CNN is reporting what many women activists inside and outside Egypt have long witnessed and believed: so-called “virginity checks” were done on women who were arrested during demonstrations in the spring.
“The girls who were detained were not like your daughter or mine,” the general [Maj. Amr Imam] said. “These were girls who had camped out in tents with male protesters in Tahrir Square, and we found in the tents Molotov cocktails and (drugs).” The general said the virginity checks were done so that the women wouldn’t later claim they had been raped by Egyptian authorities. “We didn’t want them to say we had sexually assaulted or raped them, so we wanted to prove that they weren’t virgins in the first place,” the general said. “None of them were (virgins).”
The initial report of virginity checks were made public in March by Amnesty International, which the organization said 18 women were in military detention after Egypt’s military broke up a March 9 protest. The women were “beaten, given electric shocks, subjected to strip searches while being photographed by male soldiers, then forced to submit to ‘virginity checks’ and threatened with prostitution charges,” according to Amnesty International.
You can read the rest of the report, which is pretty graphic and horrifying, but not surprising. We all know that during times of crisis, women and children often face the brunt of political torture and sexual violence.
In his haphazard admission, the general justifies the military conducting these so-called virginity checks on women who decided to join their male counterparts and demand the ouster of former president Hosni Mubarak. By noting these were “girls who had camped out in tents with male protesters,” Maj. Imam seems to imply these women were the lowest of the low (read: prostitutes) and the military were well within their right to conduct these checks. With these virginity checks, the military was just protecting itself from these lowly women and their insipid claims of rape or sexual assault, the general implies.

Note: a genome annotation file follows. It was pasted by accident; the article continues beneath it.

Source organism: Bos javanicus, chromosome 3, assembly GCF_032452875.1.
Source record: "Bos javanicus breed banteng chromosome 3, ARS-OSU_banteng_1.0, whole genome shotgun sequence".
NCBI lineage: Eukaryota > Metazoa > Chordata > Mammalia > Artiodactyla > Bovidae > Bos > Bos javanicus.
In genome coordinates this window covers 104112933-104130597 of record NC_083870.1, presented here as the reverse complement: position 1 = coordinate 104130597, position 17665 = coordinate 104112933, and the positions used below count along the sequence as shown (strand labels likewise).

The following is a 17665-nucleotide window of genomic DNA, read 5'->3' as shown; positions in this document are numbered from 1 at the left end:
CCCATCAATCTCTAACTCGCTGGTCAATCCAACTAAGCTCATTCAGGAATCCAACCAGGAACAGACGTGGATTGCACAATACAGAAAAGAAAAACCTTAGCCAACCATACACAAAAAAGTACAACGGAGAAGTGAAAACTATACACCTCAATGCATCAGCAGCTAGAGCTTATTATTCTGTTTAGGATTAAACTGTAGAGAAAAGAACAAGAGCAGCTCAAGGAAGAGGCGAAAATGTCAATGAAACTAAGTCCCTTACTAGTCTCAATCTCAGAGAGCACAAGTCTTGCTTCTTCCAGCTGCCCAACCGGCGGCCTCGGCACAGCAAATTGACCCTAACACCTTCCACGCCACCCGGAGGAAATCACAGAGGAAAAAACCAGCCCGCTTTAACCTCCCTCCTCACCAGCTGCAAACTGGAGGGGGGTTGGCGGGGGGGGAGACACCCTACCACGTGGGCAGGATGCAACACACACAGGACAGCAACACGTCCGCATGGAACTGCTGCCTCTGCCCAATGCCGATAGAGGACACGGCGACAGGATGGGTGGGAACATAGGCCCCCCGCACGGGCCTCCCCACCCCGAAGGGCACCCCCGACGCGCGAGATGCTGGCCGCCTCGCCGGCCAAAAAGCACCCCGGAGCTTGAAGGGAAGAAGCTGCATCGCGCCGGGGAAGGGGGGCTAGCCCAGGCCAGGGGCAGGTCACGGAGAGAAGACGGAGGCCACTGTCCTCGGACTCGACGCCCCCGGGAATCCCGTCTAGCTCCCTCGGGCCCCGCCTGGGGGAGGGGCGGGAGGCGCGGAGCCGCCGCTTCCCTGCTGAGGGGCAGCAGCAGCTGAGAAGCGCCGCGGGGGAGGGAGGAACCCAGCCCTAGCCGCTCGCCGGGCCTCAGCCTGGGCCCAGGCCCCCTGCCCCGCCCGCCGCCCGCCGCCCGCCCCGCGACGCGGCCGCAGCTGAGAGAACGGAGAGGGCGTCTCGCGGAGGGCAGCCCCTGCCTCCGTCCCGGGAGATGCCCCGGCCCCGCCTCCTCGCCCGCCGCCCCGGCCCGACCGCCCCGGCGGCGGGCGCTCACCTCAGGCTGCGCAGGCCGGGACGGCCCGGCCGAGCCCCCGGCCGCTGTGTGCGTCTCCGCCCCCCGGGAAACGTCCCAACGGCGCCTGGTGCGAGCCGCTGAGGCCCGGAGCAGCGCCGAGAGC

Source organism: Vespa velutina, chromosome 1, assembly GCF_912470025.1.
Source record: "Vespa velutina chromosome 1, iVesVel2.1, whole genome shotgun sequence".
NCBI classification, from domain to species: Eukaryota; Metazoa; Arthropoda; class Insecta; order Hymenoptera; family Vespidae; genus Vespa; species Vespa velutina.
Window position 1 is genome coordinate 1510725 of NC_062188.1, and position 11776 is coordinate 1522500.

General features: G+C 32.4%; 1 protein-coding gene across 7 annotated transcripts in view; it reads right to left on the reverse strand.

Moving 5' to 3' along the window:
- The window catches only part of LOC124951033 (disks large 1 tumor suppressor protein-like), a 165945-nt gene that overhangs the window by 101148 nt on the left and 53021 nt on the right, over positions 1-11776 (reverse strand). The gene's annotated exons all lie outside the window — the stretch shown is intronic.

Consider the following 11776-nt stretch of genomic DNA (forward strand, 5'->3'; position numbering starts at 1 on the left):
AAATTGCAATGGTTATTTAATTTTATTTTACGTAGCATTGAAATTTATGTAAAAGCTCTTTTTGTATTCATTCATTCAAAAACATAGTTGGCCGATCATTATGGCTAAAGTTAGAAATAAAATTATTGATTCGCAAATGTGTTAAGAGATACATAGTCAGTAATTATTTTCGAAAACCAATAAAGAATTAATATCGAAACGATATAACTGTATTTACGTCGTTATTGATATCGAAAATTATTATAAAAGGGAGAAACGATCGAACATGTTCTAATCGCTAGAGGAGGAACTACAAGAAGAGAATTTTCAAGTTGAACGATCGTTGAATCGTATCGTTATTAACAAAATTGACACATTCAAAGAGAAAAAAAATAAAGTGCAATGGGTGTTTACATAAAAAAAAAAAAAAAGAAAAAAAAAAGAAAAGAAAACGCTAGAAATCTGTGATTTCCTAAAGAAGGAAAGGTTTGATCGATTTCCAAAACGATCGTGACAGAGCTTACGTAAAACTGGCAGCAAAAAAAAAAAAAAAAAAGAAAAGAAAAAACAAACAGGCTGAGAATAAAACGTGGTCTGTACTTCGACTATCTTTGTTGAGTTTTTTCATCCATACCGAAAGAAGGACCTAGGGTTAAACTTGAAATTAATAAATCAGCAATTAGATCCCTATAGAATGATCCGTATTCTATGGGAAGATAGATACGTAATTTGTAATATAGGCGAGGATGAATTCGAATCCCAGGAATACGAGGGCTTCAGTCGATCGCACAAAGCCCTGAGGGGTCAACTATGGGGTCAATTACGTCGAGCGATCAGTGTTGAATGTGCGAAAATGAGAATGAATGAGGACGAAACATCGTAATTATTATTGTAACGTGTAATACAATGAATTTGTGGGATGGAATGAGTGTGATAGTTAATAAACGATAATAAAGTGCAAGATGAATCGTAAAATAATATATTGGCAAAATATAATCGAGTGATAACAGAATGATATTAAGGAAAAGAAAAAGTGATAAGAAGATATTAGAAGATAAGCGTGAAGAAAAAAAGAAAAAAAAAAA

The general seeks to appeal to the general audience by saying these women weren’t like “your daughters or mine.” Your daughter or mine, the general believes, wouldn’t allow their morals or character to be compromised by sharing drug-filled tents with men on Tahrir Square. Your daughter or mine, the general believes, wouldn’t need to be subjected to this form of sexual torture because they were good, virginal women who know their place.
Maj. Imam’s comments and excuses are a reflection of a global culture that sexually dehumanizes and degrades women, particularly those who step into the public sphere reserved only for men. While the Egyptian uprising on the surface appeared to be egalitarian, with both men and women marching side by side in the streets, many women of Egypt were physically and sexually assaulted by angry mobs.
More from the CNN story:
The senior Egyptian general said the 149 people detained after the March 9 protest were subsequently tried in military courts, and most have been sentenced to a year in prison. Authorities later revoked those sentences “when we discovered that some of the detainees had university degrees, so we decided to give them a second chance,” he said. The senior general reaffirmed that the military council was determined to make Egypt’s democratic transition a success. “The date for handover to a civil government can’t come soon enough for the ruling military council,” he said. “The army can’t wait to return to its barracks and do what it does best — protect the nation’s borders.”
I wonder how many of those 149 detainees were women who were given second chances once authorities found out they had university degrees…
Maj. Imam uses the sympathy card on behalf of the Egyptian army, lamenting how strenuous it has been for his troops to serve as temporary leaders in a country undergoing a “peaceful” democratic transition of power. I’m pretty sure his boys and men conducting these virginity checks and other forms of torture had no qualms or reservations about their power and responsibility when they subjected scores, possibly hundreds, of women to their sexually deviant behavior.